- Structural Component – They provide cell structure and support and, on a larger scale, help the body to move.
- Transport / Storage – These proteins bind and carry atoms and small molecules within cells and throughout the body.
Proteins also serve as hormones, and cellular repair, especially in the muscles, skin, bone, and hair. In addition, they are responsible for the growth and are needed to form blood cells.
Along with this, they can also provide us with fuel and other functions, which include transferring essential vitamins and minerals to other parts of the body.
Now strap yourselves in folks, the next few bits are a bit intense!
Meat, Milk, eggs, soya bean, and fatty fish are sources of complete protein. A complete protein or whole protein is a food source that contains each of the nine essential amino acids necessary in the human diet.
THE NINE ESSENTIAL AMINO ACIDS AND THEIR BASIC FUNCTIONS
- Tryptophan – brain and nervous system functions, healthy sleep patterns – eggs, fish, chocolate, red meat, bananas.
- Threonine – immune system – heart – bones – lean meat, nuts, seeds, pumpkin, quinoa.
- Isoleucine – helps the body produce hemoglobin for blood cells – cashews, oats, lentils, beans, brown rice.
- Leucine – muscle strength and growth – immune system, liver – beef, seeds, nuts, tuna, watercress, figs.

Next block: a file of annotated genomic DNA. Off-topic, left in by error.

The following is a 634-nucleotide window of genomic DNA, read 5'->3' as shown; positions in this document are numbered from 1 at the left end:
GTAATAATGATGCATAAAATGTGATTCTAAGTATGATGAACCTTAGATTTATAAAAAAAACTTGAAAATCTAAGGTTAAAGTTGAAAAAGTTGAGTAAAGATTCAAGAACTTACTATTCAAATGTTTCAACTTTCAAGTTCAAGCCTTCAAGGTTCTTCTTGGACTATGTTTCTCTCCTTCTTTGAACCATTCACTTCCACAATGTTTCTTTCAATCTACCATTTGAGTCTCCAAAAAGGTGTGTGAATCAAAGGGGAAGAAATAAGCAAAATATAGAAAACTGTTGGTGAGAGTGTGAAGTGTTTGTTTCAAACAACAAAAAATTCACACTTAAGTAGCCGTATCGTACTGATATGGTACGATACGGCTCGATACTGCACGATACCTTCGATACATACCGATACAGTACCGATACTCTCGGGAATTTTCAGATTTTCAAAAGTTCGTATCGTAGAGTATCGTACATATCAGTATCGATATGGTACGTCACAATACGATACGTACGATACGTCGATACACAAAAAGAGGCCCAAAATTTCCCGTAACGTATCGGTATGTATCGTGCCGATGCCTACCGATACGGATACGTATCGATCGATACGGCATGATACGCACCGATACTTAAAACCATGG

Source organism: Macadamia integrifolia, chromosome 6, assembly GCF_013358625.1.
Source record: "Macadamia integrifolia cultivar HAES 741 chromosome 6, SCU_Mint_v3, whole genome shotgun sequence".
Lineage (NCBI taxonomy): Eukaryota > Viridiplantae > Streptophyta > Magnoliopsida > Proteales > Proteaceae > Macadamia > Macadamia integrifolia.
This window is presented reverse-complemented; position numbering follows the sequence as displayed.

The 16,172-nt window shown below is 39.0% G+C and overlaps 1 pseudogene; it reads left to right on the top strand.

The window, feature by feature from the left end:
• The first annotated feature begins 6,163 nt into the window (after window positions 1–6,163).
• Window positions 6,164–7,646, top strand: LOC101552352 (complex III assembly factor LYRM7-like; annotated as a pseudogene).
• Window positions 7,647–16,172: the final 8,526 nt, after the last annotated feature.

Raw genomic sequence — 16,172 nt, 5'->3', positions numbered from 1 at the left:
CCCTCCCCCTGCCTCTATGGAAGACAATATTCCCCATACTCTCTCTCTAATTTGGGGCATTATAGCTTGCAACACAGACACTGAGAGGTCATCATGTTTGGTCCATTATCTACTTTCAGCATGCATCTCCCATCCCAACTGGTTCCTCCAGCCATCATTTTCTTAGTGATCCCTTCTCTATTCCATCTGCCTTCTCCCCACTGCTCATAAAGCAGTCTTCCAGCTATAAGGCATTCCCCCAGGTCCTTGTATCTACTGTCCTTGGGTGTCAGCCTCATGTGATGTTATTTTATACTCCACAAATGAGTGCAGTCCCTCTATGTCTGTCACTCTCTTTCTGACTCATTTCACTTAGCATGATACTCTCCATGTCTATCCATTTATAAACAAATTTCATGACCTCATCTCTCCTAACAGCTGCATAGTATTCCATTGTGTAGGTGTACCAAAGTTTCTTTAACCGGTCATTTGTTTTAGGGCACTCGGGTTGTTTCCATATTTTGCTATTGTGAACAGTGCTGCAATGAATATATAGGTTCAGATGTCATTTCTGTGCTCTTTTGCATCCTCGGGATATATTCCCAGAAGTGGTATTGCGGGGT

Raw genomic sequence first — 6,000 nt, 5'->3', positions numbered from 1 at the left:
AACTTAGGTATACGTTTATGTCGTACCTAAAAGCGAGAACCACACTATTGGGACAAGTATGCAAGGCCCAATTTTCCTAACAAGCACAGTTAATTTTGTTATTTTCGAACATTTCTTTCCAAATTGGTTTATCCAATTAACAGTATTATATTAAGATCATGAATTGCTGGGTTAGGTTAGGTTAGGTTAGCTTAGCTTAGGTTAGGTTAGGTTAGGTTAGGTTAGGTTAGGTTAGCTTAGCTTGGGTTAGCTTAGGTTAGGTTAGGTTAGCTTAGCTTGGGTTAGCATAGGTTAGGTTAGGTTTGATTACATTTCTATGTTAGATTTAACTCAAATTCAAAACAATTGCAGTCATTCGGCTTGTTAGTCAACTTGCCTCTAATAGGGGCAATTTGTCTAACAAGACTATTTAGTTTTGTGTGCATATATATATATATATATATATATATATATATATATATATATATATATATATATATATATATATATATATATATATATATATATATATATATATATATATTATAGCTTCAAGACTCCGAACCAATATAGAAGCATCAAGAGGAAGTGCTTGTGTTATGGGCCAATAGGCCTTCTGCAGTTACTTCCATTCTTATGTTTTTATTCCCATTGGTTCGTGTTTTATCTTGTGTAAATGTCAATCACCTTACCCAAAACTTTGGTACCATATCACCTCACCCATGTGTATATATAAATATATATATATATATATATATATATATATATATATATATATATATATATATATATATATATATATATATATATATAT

- Lysine – muscle repair and growth, absorption of minerals – peas, cashews, cheese, chia seeds.
- Methionine – new blood vessels and muscle growth – onions, figs, meat, fish, chia seeds.
- Phenylalanine – is used to help produce hormones and brain chemicals – avocado, leafy greens, olives, seeds, and peanuts.
- Valine – nervous system – cognitive function – whole grains, apples, oranges, broccoli, spinach, chicken.
- Histidine – neurotransmitters – tissue damage protection – seafood, potatoes, soya, chia seeds.
Phew, that’s a lot of information, but it doesn’t stop there! As well as the nine essential amino acids we have, eleven non-essential amino acids, which help the essential amino acids fulfill their roles.
THE ELEVEN NON ESSENTIAL AMINO ACIDS
The most important aspect and defining characteristic of protein, from a nutritional standpoint, is its amino acid composition.